SCADA Architecture

The main purpose of a SCADA system is provide industrial control and monitoring of processes that are tangible and therefore existent in the real world. This processes monitoring and controlling is capable of being performed remotely, over long distances and in multiple ways of accessibility of the SCADA system itself.

Scada architectures are time based meaning they have changed over the years as a result of development of new technology and the adoption of new technological practices. SCADA architectures are divided into three generational parts: the first generation of SCADA systems with monolithic architecture, the second generation, whose systems architecture was distributed and the third and most recent architecture where the architecture is described as networked.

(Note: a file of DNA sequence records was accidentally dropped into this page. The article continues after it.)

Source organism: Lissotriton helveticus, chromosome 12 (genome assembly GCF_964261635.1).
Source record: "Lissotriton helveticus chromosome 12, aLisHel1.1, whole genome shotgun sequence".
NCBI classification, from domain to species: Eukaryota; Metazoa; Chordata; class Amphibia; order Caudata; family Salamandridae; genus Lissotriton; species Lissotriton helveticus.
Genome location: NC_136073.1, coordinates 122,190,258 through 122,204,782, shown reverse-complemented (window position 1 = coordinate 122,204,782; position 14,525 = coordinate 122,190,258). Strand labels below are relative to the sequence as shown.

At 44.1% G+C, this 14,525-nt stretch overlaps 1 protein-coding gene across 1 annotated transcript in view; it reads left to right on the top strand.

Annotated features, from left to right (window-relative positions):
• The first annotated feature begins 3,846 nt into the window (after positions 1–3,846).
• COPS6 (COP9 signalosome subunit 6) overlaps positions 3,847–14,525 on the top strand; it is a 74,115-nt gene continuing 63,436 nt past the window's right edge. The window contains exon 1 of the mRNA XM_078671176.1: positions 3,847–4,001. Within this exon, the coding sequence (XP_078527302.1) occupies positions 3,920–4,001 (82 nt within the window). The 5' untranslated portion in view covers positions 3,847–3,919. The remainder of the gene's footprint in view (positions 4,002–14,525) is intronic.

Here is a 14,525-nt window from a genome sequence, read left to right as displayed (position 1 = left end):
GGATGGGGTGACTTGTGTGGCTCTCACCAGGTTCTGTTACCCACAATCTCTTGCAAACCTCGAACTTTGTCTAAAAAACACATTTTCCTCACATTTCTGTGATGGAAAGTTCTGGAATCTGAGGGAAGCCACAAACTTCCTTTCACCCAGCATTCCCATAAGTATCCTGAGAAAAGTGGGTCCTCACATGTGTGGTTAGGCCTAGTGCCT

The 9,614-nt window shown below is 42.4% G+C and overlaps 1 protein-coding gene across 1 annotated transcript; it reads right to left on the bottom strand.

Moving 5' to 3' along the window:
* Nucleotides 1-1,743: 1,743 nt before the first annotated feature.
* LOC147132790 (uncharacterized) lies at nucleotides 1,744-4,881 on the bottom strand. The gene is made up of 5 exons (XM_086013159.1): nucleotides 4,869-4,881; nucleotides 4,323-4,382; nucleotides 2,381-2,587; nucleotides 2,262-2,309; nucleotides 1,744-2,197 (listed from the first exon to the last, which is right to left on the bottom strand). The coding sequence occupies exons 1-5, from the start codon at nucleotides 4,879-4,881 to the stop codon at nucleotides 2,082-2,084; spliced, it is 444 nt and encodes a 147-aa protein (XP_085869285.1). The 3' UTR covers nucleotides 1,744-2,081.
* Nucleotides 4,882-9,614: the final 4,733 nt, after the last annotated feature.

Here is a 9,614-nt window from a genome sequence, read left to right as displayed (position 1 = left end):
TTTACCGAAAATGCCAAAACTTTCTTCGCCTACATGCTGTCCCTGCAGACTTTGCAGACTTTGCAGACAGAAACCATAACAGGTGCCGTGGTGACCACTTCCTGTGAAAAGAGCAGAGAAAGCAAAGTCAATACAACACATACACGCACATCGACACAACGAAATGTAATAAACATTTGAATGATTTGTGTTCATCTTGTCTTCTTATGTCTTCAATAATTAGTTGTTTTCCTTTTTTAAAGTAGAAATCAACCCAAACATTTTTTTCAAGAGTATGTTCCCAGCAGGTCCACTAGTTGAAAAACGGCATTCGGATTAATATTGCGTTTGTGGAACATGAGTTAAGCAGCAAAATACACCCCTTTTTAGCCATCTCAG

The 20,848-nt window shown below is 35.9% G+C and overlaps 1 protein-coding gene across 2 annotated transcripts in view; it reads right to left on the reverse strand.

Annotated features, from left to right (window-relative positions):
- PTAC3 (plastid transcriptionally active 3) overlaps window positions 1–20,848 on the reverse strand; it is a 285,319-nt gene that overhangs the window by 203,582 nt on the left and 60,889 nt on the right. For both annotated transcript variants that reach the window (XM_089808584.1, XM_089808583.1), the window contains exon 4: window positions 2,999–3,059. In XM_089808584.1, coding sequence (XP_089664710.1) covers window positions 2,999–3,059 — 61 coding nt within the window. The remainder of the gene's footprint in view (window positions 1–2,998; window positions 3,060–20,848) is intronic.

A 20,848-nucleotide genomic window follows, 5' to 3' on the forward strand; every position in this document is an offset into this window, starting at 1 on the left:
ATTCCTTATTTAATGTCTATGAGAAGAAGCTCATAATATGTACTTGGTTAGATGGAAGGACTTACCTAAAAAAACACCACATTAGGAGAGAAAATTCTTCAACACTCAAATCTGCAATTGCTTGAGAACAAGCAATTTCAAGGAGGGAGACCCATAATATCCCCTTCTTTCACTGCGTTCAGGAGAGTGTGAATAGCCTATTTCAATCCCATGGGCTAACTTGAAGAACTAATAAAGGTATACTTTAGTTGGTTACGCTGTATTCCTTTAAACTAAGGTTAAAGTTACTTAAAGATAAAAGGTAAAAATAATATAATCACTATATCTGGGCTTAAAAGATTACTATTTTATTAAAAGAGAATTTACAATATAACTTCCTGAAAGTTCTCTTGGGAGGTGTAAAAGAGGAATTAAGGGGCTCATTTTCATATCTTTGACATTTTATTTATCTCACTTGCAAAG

In the Monolithic architecture consisted of independent systems run on mainframe computers. There was no communication between systems because networks were non existent.

In the distributed architectures, processing was specified to and done by smaller stations communication with each other through local area networks with proprietary protocols.

Adoption of standard protocols for communication gave birth to networked architecture. Systems with this architecture have relatively secure connections and are usually very numerous in a set up.

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